Gas Matters Today | news roundup | 2-6 Dec 2019

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Gazprom’s mammoth 38 Bcm/year Power of Siberia pipeline to China flowed first gas on Monday several weeks ahead of schedule, raising concerns over future LNG flows into the world’s largest gas importer.

Qatar’s status as the world’s largest and cheapest LNG supplier seems to have turned heads last week, with Qatargas luring Petronet into supply and investment talks despite the Indian company’s intention to partner with US LNG hopeful Tellurian.


Repsol is looking into mass reforestation as a means of achieving its bold new goal to hit net zero carbon emissions by 2050, in case carbon capture, utilisation and storage (CCUS) technologies fail to commercialise in time.

Gazprom entered new territory in November after sending the first supplies of Russian gas to Mongolia in the form of LNG delivered via rail that will fuel public transport in Mongolia’s capital Ulaanbaatar, the firm confirmed last week.

The global LNG industry must overcome the current period of market “uncertainty” caused by oversupply and emissions if the fuel is to capitalise on strong demand drivers, keynote speakers said during the opening day of the CWC World LNG Summit 2019 in Rome.

Speaking on CWC day two, industry experts reached a high-level consensus that reducing LNG’s carbon footprint was important, but tstruggled to agree on which solutions to implement and how far market reforms should go.

CME Group has unveiled plans to launch three new financially settled LNG freight contracts on 23 December, highlighting the growing need for LNG players to hedge their freight positions as margins are eroded by low LNG and gas prices.

Crude prices softened late last week after OPEC’s ministerial meeting in Vienna ended with no announcement of production cuts that were expected in anticipation of weaker global demand in 2020, but the cartel eventually struck a deal late on Friday with Russia and other OPEC+ allies to deepen production cuts.

Asia Pacific

Philippines – PXP Energy is considering lobbying the Philippine’s Department of Energy to reconsider its unsolicited proposal to obtain the offshore licence containing the Malampaya field, the country’s principle source of domestic gas.


Australia – ExxonMobil has withdrawn from the race to build an LNG terminal in Australia 18 months after it announced the proposal, citing insufficient interest in long-term deals to supply the south-east region, where a supply shortfall is expected by the mid-2020s.

Santos lifted its 2025 hydrocarbon production target to 120 million boe last week, a 20% increase on the target set last year, with the Australian firm placing a strong emphasis on LNG production to achieve its goal.

Papua New Guinea – The PNG government has turned the screw on ExxonMobil in talks over development terms for the P’nyang field that will feed the Total-led Papua LNG project, questioning whether the US supermajor has concrete plans to monetise the asset.


EU / Turkey – Turkish president Recep Tayyip Erdogan has talked up his country’s importance in guaranteeing EU energy security while speaking at the inauguration of the TANAP connection with the TAP pipeline in north-west Turkey.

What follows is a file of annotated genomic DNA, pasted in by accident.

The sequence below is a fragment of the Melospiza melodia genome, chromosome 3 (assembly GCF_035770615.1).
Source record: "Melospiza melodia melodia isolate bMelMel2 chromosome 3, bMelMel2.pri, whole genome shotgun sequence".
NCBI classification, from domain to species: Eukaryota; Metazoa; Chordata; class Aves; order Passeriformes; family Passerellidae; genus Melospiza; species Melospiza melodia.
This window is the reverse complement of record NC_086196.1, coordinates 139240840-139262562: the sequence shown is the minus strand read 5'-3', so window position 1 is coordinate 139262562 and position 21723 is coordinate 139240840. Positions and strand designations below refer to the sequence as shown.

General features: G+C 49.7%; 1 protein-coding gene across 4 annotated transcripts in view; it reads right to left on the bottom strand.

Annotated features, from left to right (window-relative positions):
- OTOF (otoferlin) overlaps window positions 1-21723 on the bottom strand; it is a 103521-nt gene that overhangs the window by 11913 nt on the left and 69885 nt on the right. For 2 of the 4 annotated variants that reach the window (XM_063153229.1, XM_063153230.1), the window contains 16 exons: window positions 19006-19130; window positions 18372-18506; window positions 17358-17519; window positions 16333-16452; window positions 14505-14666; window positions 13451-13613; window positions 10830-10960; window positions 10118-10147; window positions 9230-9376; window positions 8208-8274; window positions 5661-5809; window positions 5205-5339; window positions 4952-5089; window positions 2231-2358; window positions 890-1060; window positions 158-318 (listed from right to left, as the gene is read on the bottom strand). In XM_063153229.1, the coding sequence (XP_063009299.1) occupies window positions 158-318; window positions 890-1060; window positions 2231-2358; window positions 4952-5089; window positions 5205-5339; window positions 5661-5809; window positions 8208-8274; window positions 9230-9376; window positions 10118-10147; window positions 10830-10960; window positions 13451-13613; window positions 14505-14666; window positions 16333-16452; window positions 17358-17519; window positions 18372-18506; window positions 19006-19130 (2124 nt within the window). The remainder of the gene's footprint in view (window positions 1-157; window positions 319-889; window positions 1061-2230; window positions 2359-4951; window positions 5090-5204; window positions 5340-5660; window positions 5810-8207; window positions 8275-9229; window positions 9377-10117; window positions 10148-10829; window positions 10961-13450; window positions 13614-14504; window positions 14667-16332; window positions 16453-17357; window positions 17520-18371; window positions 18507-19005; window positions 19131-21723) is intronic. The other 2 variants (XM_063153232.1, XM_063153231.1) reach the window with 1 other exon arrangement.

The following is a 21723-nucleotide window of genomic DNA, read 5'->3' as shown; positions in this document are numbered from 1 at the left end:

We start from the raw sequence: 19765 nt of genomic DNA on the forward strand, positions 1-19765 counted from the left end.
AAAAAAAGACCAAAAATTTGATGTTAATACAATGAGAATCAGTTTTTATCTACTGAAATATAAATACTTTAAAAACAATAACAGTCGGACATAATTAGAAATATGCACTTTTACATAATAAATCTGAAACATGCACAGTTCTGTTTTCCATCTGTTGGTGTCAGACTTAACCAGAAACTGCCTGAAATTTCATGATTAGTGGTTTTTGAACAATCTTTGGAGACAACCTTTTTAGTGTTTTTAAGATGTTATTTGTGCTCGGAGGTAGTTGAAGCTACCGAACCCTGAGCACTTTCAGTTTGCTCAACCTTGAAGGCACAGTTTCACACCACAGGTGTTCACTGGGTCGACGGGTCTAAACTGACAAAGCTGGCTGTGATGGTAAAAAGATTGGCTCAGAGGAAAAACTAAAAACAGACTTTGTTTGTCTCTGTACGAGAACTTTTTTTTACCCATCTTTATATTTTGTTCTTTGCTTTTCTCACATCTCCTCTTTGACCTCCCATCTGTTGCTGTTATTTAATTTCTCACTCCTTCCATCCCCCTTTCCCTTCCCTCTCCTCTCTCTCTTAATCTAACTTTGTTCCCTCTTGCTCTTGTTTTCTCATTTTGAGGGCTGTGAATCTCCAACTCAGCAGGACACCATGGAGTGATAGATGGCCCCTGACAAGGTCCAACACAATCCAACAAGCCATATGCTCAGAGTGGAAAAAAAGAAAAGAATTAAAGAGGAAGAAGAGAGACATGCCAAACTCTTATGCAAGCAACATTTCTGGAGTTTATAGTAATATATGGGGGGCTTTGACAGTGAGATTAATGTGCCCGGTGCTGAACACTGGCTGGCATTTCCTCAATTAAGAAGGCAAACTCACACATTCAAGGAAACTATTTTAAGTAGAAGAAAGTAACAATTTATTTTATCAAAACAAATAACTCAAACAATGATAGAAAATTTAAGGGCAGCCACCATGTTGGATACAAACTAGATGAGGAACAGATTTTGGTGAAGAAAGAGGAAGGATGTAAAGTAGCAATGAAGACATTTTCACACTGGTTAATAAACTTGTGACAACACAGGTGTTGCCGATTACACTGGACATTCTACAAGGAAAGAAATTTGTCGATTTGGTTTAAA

EU – European LNG terminals look set to remain busy for the foreseeable future, with Belgium’s Zeebrugge LNG expecting 16 vessels to unload this month, the UK’s Grain LNG achieving record send-out and France’s Montoir-de-Bretagne terminal being fully booked from 2023 to 2035.

EU states have little to worry about if negotiations between Russia, Ukraine and the European Commission fail to deliver a new transmission agreement for Gazprom and Naftogaz this year, according to a new study by the University of Cologne.

Denmark – Nord Stream 2 contractor Allseas has commenced pipelaying in Danish waters despite the Gazprom-owned project company Nord Stream 2 telling Danish authorities that this would not happen until Q1’20.

UK – Staff are reportedly quitting UK shale explorer Cuadrilla Resources in droves as the company winds down operations following the country’s fracking moratorium and evidence surfaces of the government’s pessimistic outlook for shale gas development.

Middle East

Saudi Arabia – Saudi Aramco is set to cement its status as the world’s most valuable listed company after pricing its stock at the higher end of its targeted range – raising USD 25.6 billion and valuing the firm at USD 1.71 trillion ahead of its upcoming IPO.

North America

US – Struggling engineering firm McDermott International won a stay of execution last week after securing access to the second tranche of a USD 1.7 billion bailout loan agreed with creditors in October and striking a deal with a group of bondholders.

National Grid’s hopes of securing supply for customers in New York through Williams’ proposed NESE pipeline project have been plunged into doubt after the developer withdrew a permit application with New Jersey environmental authorities.

Embattled US shale giant Chesapeake has kept the wolf from the door by securing a loan to help juggle its USD 10 billion debt pile, but bankruptcy remains a distinct possibility based on its plan to drill its way out of trouble in an already-oversupplied market.

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